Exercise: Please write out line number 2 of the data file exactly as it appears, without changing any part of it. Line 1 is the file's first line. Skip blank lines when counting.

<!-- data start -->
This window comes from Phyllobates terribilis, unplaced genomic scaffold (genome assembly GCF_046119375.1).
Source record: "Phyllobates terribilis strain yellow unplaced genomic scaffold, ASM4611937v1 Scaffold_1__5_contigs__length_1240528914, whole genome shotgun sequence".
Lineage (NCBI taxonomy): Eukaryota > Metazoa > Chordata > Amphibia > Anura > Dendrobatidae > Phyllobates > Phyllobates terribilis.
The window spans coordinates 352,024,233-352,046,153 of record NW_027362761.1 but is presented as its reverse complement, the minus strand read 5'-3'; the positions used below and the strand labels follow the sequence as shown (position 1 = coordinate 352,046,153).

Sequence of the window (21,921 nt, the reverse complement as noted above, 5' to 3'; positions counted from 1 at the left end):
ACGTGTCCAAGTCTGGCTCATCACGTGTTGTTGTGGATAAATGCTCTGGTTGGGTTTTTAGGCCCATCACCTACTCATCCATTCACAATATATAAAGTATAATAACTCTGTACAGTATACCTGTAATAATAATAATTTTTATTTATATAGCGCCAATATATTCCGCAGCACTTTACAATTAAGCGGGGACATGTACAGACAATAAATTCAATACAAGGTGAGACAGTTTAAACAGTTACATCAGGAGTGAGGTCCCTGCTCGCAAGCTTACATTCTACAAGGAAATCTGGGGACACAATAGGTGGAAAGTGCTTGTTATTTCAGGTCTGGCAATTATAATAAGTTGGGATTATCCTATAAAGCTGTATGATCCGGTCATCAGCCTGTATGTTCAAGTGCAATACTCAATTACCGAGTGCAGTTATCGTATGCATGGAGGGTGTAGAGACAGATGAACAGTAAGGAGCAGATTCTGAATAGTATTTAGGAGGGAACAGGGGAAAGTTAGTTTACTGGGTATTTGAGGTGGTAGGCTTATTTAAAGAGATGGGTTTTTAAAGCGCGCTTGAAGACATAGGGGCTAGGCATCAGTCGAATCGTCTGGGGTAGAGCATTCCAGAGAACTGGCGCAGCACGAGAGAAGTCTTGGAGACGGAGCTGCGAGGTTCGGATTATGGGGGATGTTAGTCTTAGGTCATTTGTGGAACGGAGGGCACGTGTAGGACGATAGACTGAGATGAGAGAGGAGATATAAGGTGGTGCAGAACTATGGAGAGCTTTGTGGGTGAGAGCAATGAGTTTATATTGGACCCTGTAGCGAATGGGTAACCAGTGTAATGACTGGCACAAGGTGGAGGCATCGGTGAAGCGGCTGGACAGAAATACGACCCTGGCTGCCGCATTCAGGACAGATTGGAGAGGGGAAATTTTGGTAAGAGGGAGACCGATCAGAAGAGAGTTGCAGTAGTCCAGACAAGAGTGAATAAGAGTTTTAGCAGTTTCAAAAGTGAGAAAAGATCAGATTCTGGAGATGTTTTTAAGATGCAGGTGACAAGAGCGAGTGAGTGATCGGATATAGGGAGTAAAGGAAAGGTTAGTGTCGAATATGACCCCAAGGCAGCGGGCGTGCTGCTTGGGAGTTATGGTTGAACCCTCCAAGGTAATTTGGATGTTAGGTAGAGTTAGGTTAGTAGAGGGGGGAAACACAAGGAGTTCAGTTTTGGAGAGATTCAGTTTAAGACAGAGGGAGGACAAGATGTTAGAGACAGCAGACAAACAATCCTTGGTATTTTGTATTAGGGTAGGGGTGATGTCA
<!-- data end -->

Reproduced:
Source record: "Phyllobates terribilis strain yellow unplaced genomic scaffold, ASM4611937v1 Scaffold_1__5_contigs__length_1240528914, whole genome shotgun sequence".